Kate also dec­o­rated certain walls with Van Gogh-esque sun­flowers and big, dec­o­rative bible verses. Inside the kitchen, just above the sink, Ewers requested Isaiah 49:16: “See I have inscribed you in the palm of my hands.” 

“Between the two of us, it was magical,” Ewers said. “The sun­flowers were glo­rious, and Kate did it all freehand too.”

Katie Lundberg ’10 free handed Van Gogh-esque sun­flowers in the kitchen. Courtesy | Mary Ewers

In another hallway, Psalm 73:25 – 26 rests on the top of the walls: “Whom have I in heaven but thee? There is none upon earth that I desire beside thee. My flesh and my heart faileth: but God is the strength of my heart, and my portion forever.”

“God is the central point of my life,” Ewers said. “I don’t know where I’d be without God. He has been beside me the whole time.”

Lundberg echoed Ewers’s sen­timent of her faith, and said that Ewers’s strength and the way she carried herself inspired her daily. The Buena Vista home was a tan­gible display of Ewers’s faith, and if someone were to walk into the house, Ewers’s char­acter, thought­fulness, and love for the Lord would be evident, Lundberg said.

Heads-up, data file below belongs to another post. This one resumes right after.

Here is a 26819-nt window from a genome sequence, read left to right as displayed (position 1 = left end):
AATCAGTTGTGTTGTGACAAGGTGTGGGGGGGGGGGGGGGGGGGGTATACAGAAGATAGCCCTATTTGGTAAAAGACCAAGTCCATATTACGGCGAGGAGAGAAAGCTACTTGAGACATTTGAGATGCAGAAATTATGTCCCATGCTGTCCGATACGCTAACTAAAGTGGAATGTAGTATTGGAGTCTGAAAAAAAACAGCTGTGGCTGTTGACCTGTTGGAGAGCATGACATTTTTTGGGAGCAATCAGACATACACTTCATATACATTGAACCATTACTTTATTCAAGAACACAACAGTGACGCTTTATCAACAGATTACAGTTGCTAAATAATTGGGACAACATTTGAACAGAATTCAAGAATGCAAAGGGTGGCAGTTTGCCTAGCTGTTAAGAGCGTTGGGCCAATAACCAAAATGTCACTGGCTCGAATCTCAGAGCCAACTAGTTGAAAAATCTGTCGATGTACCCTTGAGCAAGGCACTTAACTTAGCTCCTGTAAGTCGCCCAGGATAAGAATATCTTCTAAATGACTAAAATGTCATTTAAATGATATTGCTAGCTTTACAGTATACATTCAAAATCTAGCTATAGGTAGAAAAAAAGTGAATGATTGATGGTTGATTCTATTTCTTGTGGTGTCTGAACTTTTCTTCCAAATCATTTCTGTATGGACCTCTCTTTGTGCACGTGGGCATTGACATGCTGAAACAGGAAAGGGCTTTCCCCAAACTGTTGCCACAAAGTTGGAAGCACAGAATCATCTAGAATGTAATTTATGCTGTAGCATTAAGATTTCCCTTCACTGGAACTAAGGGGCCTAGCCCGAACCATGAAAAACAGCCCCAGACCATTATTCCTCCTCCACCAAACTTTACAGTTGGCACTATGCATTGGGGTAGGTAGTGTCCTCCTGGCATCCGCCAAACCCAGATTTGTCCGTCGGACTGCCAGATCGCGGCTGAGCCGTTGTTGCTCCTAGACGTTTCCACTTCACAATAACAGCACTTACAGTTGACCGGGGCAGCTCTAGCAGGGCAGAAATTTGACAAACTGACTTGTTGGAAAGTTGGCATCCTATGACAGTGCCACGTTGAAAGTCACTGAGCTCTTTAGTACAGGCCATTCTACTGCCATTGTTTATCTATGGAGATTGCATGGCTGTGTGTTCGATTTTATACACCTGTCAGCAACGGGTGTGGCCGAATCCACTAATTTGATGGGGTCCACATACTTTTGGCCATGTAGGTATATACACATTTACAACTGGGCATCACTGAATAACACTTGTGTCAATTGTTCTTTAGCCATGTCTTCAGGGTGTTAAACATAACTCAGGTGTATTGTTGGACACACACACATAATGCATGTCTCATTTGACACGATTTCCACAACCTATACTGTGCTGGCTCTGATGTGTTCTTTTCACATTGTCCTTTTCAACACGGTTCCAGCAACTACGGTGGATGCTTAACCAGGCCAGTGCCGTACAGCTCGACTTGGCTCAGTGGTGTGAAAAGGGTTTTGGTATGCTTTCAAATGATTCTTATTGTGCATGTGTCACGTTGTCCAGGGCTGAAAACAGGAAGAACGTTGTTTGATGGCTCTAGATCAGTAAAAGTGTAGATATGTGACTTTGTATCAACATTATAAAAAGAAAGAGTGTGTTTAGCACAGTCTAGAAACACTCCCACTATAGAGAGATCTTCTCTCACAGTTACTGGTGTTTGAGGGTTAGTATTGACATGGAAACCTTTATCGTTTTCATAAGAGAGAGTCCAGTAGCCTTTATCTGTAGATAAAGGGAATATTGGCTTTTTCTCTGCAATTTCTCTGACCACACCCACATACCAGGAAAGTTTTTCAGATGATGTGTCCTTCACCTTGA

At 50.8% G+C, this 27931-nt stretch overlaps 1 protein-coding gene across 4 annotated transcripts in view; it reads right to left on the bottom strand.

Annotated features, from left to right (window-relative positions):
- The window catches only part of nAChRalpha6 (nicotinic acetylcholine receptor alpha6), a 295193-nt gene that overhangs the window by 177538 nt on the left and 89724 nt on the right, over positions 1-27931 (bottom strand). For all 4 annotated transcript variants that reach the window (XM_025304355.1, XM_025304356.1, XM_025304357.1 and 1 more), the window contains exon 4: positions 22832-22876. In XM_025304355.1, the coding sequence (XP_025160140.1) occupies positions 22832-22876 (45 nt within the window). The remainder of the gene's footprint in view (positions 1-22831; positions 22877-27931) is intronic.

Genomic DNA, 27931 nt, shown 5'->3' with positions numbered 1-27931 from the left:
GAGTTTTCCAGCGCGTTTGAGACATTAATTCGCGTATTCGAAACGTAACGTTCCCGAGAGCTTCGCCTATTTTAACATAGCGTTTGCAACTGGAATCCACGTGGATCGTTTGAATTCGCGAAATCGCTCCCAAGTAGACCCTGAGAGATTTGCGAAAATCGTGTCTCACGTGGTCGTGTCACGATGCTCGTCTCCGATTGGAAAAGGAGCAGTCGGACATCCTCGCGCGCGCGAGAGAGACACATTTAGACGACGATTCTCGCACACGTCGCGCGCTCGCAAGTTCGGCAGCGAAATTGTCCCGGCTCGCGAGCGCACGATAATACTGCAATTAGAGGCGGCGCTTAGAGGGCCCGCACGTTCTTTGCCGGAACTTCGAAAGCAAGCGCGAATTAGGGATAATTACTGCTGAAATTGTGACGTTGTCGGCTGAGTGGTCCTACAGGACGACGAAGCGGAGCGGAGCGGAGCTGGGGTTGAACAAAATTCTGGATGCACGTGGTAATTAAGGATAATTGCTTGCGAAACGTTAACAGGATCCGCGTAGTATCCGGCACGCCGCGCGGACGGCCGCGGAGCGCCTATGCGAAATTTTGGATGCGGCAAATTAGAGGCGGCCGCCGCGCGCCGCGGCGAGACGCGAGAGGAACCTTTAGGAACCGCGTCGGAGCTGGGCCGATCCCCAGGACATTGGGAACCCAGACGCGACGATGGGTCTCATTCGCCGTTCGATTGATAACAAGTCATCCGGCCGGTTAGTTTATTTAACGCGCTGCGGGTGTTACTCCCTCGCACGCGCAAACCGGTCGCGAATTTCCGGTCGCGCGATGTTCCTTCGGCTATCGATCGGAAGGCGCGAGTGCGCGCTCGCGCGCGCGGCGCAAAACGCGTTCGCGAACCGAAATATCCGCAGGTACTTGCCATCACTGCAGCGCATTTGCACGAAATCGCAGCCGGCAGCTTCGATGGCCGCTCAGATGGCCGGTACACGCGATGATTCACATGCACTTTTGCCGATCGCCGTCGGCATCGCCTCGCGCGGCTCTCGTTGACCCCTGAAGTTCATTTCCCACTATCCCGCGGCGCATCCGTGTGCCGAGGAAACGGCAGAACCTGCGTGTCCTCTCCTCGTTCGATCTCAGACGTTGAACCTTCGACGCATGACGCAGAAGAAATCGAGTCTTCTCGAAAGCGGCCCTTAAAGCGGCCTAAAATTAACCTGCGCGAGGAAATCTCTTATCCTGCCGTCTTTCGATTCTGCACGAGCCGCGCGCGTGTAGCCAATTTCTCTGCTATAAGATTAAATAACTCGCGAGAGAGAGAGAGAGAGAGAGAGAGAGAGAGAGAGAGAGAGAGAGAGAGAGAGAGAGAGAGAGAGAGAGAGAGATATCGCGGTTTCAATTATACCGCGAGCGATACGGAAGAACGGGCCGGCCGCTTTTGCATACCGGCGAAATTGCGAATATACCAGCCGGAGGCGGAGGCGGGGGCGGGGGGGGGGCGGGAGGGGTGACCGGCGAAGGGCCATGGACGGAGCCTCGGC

Mary Ewers vaca­tions in Jack­sonville, Florida. Courtesy | Mary Ewers

“The house would say that this is somebody who is bold and willing to take bold risks and choices in interior design in order to express them­selves more fully,” Lundberg said. “Both her and her house are whim­sical. Mary is unashamedly and unabashedly herself.”

Ewers’s daughter, Natalie Holt, made the move into the Buena Vista house during her eighth grade year and had to adjust to the new space. The ren­o­va­tions began imme­di­ately, but Holt was used to Ewers’s energy and passion for cre­ating a house, and still felt right at home.